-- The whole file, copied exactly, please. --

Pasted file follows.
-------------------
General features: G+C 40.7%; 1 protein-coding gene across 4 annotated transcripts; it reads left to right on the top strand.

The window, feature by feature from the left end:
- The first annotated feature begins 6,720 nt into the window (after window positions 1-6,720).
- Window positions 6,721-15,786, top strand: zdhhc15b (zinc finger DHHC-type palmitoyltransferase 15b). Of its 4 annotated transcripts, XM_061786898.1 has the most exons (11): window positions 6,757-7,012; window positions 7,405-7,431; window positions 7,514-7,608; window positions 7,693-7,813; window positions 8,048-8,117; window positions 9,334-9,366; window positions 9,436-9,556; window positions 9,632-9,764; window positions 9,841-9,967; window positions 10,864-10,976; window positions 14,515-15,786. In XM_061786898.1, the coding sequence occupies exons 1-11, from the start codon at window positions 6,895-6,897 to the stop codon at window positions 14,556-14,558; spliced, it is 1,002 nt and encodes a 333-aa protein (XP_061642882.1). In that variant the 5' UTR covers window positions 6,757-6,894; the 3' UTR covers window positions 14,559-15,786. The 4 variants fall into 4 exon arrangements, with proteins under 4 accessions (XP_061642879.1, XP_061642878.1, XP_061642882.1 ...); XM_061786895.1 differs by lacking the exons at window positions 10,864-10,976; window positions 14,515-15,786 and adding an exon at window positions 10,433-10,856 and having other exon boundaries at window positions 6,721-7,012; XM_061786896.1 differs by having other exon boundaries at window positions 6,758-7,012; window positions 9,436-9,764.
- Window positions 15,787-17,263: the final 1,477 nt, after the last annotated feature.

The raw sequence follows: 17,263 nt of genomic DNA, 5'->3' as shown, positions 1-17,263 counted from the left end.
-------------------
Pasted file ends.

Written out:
General features: G+C 40.7%; 1 protein-coding gene across 4 annotated transcripts; it reads left to right on the top strand.

The window, feature by feature from the left end:
- The first annotated feature begins 6,720 nt into the window (after window positions 1-6,720).
- Window positions 6,721-15,786, top strand: zdhhc15b (zinc finger DHHC-type palmitoyltransferase 15b). Of its 4 annotated transcripts, XM_061786898.1 has the most exons (11): window positions 6,757-7,012; window positions 7,405-7,431; window positions 7,514-7,608; window positions 7,693-7,813; window positions 8,048-8,117; window positions 9,334-9,366; window positions 9,436-9,556; window positions 9,632-9,764; window positions 9,841-9,967; window positions 10,864-10,976; window positions 14,515-15,786. In XM_061786898.1, the coding sequence occupies exons 1-11, from the start codon at window positions 6,895-6,897 to the stop codon at window positions 14,556-14,558; spliced, it is 1,002 nt and encodes a 333-aa protein (XP_061642882.1). In that variant the 5' UTR covers window positions 6,757-6,894; the 3' UTR covers window positions 14,559-15,786. The 4 variants fall into 4 exon arrangements, with proteins under 4 accessions (XP_061642879.1, XP_061642878.1, XP_061642882.1 ...); XM_061786895.1 differs by lacking the exons at window positions 10,864-10,976; window positions 14,515-15,786 and adding an exon at window positions 10,433-10,856 and having other exon boundaries at window positions 6,721-7,012; XM_061786896.1 differs by having other exon boundaries at window positions 6,758-7,012; window positions 9,436-9,764.
- Window positions 15,787-17,263: the final 1,477 nt, after the last annotated feature.

The raw sequence follows: 17,263 nt of genomic DNA, 5'->3' as shown, positions 1-17,263 counted from the left end.